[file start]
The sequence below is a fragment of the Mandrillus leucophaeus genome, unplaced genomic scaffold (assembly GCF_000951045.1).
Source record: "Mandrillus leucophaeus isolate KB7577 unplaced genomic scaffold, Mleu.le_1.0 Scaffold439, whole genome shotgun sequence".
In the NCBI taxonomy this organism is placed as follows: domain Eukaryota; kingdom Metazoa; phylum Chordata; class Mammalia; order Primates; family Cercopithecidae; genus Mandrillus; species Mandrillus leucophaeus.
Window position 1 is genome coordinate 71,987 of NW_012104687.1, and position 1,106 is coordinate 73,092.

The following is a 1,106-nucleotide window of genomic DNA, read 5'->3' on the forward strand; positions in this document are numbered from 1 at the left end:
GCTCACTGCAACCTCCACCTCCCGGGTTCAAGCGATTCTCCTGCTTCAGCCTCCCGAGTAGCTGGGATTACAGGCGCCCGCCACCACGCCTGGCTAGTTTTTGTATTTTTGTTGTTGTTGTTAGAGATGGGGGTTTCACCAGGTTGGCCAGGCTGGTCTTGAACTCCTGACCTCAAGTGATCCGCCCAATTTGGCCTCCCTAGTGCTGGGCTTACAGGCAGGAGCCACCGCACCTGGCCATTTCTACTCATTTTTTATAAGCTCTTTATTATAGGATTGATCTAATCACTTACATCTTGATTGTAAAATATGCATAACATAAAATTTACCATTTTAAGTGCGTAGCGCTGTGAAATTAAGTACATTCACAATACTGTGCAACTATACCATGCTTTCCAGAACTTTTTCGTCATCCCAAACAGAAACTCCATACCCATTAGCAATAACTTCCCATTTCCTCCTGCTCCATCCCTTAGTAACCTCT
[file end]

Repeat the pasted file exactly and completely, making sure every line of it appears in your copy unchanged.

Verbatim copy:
The sequence below is a fragment of the Mandrillus leucophaeus genome, unplaced genomic scaffold (assembly GCF_000951045.1).
Source record: "Mandrillus leucophaeus isolate KB7577 unplaced genomic scaffold, Mleu.le_1.0 Scaffold439, whole genome shotgun sequence".
In the NCBI taxonomy this organism is placed as follows: domain Eukaryota; kingdom Metazoa; phylum Chordata; class Mammalia; order Primates; family Cercopithecidae; genus Mandrillus; species Mandrillus leucophaeus.
Window position 1 is genome coordinate 71,987 of NW_012104687.1, and position 1,106 is coordinate 73,092.

The following is a 1,106-nucleotide window of genomic DNA, read 5'->3' on the forward strand; positions in this document are numbered from 1 at the left end:
GCTCACTGCAACCTCCACCTCCCGGGTTCAAGCGATTCTCCTGCTTCAGCCTCCCGAGTAGCTGGGATTACAGGCGCCCGCCACCACGCCTGGCTAGTTTTTGTATTTTTGTTGTTGTTGTTAGAGATGGGGGTTTCACCAGGTTGGCCAGGCTGGTCTTGAACTCCTGACCTCAAGTGATCCGCCCAATTTGGCCTCCCTAGTGCTGGGCTTACAGGCAGGAGCCACCGCACCTGGCCATTTCTACTCATTTTTTATAAGCTCTTTATTATAGGATTGATCTAATCACTTACATCTTGATTGTAAAATATGCATAACATAAAATTTACCATTTTAAGTGCGTAGCGCTGTGAAATTAAGTACATTCACAATACTGTGCAACTATACCATGCTTTCCAGAACTTTTTCGTCATCCCAAACAGAAACTCCATACCCATTAGCAATAACTTCCCATTTCCTCCTGCTCCATCCCTTAGTAACCTCT